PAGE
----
Oregon State Democrats rally behind cap-and-trade emissions plan

Source: By Sarah Zimmerman, Associated Press • Posted: Thursday, June 20, 2019

Oregon is on the precipice of becoming the second state after California to adopt a cap-and-trade program, a market-based approach to lowering the greenhouse gas emissions behind global warming.

The House approved the plan 36-24 Monday after nearly six hours of debate, with supporters calling it the United States’ most progressive climate policy. State Rep. Karin Power, a Democrat from suburban Portland and one of two key lawmakers behind the measure, said it not only cuts emissions but invests in transitioning the state economy and infrastructure to better prepare for more intense weather events tied to climate change.

“This is the fight of our lifetime that has been discussed for far too long with far too little action,” she said. “Action must become part of our collective national fabric and normalized as we recognize the crisis before us and step up to the challenge.”

Cap and trade has been a top priority this year for Democrats, who hold a majority in the statehouse. And Gov. Kate Brown (D) has said she will sign the measure once it passes the Senate, noting in a statement that “Oregon can be the log that breaks the jam nationally” on climate policy.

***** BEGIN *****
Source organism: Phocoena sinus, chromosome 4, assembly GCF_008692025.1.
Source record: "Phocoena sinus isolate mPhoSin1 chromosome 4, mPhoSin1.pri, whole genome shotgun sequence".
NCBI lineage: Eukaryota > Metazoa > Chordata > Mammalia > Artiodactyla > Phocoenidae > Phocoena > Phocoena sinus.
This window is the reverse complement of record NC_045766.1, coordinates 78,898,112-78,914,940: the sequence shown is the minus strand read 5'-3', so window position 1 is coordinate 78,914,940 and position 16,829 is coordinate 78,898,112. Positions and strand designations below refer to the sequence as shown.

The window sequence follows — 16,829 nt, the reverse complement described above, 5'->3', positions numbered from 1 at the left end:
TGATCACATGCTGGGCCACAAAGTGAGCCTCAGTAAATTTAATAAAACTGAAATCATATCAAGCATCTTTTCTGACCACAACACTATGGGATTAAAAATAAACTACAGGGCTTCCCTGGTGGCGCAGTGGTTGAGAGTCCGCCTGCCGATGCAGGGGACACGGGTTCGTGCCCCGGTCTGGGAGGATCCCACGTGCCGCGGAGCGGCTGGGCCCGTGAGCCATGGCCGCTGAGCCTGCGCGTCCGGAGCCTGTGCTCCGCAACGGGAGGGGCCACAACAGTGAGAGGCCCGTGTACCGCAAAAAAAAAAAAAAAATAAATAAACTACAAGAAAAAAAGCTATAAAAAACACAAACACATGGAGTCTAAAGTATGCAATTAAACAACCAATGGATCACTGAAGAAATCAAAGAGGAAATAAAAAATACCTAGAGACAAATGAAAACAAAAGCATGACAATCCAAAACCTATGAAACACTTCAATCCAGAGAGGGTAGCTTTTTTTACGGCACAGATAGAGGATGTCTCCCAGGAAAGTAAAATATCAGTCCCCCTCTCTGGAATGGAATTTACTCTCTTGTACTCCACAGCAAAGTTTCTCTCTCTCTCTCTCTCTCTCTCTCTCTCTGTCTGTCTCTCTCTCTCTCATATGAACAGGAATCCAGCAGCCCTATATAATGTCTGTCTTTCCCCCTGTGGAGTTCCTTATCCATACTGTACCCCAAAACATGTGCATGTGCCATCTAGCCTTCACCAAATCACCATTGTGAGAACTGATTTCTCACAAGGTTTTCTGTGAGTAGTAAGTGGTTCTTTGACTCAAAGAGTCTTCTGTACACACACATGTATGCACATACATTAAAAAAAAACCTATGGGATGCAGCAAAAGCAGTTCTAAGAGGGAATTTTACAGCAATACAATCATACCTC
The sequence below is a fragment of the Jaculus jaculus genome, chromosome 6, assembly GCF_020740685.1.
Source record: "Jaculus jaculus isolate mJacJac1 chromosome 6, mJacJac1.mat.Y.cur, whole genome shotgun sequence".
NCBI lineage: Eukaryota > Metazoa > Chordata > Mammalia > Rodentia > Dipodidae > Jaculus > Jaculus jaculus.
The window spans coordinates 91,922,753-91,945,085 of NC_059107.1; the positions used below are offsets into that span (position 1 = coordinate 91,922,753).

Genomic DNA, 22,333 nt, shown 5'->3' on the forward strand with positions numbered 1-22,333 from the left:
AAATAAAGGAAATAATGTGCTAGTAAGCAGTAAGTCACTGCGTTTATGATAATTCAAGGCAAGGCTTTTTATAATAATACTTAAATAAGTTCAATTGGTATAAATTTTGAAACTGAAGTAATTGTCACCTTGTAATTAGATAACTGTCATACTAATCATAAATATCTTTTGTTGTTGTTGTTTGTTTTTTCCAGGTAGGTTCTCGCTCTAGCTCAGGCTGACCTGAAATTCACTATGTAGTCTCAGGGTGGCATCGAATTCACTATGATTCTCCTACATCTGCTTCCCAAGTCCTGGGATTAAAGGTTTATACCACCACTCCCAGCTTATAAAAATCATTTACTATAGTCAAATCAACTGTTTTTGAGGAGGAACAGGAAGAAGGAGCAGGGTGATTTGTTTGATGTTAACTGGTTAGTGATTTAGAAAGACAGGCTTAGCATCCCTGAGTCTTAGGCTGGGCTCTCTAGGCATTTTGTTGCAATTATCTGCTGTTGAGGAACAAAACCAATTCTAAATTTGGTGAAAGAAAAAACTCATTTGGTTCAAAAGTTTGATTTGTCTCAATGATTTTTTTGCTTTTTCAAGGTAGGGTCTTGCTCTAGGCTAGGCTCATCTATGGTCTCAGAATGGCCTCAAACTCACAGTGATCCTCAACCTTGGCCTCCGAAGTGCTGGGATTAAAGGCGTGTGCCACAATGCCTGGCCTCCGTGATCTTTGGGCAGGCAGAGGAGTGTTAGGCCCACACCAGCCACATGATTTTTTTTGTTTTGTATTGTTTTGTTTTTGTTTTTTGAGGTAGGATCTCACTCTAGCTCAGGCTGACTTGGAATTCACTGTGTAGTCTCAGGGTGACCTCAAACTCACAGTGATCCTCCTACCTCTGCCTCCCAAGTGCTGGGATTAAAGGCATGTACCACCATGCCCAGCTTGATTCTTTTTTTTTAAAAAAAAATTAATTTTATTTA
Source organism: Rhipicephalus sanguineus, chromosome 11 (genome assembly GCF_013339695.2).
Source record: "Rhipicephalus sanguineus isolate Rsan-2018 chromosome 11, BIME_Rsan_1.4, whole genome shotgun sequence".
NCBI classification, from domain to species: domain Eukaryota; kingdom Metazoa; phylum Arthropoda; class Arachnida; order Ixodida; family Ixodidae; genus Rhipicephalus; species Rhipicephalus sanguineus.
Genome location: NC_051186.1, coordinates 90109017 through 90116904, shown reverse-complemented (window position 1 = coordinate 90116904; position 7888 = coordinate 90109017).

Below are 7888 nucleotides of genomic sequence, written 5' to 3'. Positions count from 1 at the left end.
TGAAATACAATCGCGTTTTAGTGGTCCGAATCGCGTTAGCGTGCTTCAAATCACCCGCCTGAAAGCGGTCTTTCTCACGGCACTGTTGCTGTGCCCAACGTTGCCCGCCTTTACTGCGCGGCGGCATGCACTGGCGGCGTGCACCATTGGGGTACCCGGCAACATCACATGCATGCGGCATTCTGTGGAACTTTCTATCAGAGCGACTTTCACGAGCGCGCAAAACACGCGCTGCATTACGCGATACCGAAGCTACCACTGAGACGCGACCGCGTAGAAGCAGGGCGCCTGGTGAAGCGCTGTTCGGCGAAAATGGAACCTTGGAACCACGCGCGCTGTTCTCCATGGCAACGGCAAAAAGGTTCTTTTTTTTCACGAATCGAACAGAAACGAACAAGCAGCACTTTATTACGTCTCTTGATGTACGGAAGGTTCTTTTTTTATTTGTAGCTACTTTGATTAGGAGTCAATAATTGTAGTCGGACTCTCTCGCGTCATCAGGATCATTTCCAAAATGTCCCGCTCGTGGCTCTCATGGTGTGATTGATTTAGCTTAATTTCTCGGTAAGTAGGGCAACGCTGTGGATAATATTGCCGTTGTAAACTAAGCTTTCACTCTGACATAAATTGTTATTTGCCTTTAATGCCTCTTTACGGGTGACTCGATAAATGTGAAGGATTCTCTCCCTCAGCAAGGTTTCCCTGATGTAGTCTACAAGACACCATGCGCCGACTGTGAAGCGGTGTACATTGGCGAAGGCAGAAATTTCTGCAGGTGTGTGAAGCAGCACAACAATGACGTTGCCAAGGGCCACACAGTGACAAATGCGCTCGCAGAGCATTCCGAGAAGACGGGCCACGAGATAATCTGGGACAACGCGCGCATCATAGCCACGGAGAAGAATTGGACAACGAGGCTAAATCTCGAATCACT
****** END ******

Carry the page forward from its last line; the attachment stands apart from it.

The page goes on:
Yet a decade’s worth of baggage from California’s cap-and-trade program has fractured support for the policy among environmental groups. Some question whether Oregon can truly meet its lofty emission goals and keep its promise to prioritize investments in low-income communities and Native American tribes’ ability to prepare for a changing climate.

The division underscores a larger fight on the left over how to best tackle climate change, which scientists warn poses a global existential threat. Some progressives have balked at any solutions less than those outlined in the Green New Deal, a sweeping climate platform from U.S. Rep. Alexandria Ocasio Cortez (D-N.Y.) that calls for the decarbonization of nearly every industry.

“Strong climate policy requires steep regulations on business and a total transformation of our current infrastructure,” said Shawn Fleek with OPAL Environmental Justice, one of the main organizations on the left against the bill. “Cap and trade does none of that. Just like in California, Oregon’s bill has instead turned into a Frankenstein’s monster in handouts to industry.”

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